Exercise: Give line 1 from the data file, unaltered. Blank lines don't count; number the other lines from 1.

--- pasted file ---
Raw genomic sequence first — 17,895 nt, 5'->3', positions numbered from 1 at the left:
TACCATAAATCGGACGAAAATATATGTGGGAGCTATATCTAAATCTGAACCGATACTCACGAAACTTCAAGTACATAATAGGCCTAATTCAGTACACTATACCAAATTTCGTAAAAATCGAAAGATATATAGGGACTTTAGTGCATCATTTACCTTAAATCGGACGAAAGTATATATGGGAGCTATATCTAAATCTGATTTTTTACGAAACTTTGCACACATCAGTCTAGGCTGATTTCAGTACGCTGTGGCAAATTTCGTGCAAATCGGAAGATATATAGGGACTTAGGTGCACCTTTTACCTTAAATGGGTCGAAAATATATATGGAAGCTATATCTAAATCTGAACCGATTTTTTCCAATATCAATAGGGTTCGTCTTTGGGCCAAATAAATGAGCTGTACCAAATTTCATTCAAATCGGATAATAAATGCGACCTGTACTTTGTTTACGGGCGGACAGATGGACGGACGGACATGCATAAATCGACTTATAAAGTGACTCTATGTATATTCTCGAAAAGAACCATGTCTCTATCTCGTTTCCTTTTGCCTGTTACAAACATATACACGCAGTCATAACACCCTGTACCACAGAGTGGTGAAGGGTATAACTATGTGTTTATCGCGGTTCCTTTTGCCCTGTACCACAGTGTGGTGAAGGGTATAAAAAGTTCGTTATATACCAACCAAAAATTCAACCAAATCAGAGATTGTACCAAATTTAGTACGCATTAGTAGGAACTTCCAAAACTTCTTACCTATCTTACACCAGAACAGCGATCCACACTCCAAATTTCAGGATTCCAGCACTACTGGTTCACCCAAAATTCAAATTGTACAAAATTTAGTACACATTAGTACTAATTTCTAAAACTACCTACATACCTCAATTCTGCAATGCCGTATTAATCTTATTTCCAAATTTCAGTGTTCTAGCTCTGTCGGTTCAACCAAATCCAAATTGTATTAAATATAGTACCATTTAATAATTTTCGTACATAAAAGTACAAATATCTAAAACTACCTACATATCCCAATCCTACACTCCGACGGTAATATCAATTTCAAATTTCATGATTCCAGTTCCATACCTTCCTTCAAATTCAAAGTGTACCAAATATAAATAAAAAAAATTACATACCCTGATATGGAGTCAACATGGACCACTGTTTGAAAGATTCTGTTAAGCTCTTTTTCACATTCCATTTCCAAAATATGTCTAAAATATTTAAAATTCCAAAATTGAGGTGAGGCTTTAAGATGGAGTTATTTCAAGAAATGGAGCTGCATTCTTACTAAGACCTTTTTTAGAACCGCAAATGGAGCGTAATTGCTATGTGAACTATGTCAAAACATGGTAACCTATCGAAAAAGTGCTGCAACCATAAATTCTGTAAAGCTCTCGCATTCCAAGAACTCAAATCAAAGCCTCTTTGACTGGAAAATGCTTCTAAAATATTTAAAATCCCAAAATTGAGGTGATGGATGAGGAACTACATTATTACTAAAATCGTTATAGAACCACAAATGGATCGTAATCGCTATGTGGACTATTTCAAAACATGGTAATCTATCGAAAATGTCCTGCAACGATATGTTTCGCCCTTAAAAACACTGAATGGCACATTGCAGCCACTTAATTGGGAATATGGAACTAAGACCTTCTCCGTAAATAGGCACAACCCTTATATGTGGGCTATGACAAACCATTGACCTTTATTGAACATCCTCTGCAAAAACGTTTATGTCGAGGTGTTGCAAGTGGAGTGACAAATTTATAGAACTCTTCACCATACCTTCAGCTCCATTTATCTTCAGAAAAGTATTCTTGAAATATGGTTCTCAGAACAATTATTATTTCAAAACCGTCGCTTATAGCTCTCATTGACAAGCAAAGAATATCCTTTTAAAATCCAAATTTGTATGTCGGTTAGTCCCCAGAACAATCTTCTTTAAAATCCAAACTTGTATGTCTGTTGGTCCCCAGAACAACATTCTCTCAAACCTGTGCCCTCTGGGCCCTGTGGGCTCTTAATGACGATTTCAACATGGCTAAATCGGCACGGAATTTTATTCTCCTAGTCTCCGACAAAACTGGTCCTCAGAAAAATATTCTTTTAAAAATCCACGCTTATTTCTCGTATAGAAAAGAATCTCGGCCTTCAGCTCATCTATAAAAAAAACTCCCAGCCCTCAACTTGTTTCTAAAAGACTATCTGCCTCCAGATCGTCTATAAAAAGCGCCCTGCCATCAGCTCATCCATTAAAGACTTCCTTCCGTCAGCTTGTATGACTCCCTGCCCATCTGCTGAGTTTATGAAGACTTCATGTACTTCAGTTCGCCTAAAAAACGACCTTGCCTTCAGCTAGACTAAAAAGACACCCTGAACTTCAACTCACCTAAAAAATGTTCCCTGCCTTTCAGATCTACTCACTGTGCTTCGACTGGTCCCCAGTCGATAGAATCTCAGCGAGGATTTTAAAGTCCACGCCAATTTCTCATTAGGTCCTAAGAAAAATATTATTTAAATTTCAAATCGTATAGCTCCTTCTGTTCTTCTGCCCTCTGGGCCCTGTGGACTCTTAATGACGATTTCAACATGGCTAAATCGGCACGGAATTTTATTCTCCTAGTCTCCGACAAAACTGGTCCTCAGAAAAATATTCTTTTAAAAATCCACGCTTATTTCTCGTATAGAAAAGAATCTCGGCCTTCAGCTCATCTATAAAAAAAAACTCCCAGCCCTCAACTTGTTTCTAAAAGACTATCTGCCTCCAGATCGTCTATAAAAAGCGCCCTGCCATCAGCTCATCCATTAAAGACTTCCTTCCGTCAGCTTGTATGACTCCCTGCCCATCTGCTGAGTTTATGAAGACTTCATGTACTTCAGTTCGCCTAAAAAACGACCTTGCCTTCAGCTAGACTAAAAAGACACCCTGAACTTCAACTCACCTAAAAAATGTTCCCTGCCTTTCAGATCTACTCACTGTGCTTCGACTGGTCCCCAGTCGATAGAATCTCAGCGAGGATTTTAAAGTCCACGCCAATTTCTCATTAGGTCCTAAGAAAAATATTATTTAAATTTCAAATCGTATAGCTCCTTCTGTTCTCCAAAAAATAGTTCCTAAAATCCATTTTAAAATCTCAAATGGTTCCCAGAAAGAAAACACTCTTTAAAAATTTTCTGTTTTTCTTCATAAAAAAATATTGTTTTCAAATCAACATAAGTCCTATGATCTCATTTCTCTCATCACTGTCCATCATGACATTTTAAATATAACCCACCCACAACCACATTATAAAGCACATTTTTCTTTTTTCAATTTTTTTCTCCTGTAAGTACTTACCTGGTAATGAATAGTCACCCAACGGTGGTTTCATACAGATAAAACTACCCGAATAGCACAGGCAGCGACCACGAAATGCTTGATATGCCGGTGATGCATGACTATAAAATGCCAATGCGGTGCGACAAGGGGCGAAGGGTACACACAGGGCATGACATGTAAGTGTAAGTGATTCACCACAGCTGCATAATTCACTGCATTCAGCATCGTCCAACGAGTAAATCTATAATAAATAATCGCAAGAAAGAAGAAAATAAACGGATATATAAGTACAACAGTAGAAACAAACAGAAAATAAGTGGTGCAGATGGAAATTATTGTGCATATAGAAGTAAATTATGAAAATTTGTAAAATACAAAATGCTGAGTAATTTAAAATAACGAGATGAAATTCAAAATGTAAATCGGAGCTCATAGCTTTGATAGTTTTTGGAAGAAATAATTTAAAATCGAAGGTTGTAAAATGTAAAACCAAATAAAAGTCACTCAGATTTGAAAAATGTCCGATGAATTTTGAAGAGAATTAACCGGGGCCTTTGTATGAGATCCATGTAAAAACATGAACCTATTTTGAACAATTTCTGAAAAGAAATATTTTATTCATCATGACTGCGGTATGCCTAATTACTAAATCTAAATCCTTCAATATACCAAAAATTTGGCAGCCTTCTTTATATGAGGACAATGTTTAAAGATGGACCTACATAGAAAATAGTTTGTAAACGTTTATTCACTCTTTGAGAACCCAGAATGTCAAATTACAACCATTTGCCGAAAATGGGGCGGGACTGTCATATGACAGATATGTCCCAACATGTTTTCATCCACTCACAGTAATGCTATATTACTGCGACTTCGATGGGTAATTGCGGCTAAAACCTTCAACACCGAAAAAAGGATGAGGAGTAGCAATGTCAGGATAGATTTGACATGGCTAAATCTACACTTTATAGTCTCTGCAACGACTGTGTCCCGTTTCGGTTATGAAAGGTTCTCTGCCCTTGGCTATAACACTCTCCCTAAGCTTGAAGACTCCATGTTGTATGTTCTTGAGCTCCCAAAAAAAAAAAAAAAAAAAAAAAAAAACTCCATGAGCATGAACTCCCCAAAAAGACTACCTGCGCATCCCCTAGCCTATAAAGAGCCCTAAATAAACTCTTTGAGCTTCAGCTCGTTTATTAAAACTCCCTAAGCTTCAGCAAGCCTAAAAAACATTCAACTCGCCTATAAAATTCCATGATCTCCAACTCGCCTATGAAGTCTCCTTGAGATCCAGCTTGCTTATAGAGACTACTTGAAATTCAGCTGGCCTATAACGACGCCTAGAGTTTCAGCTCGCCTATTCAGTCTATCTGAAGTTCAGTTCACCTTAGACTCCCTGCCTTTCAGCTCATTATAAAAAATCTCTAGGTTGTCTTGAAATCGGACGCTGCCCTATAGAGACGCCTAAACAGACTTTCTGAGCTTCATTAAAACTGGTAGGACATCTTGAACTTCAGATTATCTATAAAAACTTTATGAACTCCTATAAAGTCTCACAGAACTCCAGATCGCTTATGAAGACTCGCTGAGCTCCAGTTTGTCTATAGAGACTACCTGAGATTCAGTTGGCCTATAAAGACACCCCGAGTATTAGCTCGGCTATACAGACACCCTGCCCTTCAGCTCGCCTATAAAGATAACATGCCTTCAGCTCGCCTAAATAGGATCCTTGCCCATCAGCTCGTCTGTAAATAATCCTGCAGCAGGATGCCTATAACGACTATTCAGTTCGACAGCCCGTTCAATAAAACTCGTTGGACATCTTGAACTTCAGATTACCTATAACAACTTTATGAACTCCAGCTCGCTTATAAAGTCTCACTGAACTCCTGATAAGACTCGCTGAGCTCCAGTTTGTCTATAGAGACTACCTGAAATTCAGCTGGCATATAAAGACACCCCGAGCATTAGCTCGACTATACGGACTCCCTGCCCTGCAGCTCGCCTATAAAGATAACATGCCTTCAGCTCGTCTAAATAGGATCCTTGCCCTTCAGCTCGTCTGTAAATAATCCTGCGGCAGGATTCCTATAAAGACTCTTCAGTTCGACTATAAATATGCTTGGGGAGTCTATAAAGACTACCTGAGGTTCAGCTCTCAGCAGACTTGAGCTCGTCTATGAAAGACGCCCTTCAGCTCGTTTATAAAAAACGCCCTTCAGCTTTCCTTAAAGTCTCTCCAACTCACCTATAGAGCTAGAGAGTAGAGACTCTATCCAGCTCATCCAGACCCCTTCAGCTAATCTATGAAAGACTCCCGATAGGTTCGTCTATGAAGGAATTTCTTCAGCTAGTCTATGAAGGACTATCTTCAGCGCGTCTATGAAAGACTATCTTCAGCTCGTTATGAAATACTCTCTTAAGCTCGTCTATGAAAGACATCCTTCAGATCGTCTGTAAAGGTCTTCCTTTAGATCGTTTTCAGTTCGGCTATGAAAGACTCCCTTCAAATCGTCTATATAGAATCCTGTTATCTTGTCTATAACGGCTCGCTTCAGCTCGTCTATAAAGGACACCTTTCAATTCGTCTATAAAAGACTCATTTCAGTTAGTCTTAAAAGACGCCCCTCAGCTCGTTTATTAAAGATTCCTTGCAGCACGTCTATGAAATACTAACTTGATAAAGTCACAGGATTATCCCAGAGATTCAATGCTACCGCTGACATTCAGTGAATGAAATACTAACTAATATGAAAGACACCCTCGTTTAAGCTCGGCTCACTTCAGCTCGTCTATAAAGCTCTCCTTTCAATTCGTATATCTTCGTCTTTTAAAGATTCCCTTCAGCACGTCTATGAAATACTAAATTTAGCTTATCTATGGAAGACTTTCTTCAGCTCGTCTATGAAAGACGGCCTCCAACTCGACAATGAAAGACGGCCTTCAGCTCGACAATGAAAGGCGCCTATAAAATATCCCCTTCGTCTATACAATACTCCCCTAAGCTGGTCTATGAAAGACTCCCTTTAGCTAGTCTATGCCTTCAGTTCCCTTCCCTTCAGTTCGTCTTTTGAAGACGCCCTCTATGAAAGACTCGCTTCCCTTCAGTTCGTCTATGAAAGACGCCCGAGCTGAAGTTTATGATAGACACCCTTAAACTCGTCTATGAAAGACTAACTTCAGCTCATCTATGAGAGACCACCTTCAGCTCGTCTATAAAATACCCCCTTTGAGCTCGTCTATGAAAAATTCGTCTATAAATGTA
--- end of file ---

Raw genomic sequence first — 17,895 nt, 5'->3', positions numbered from 1 at the left: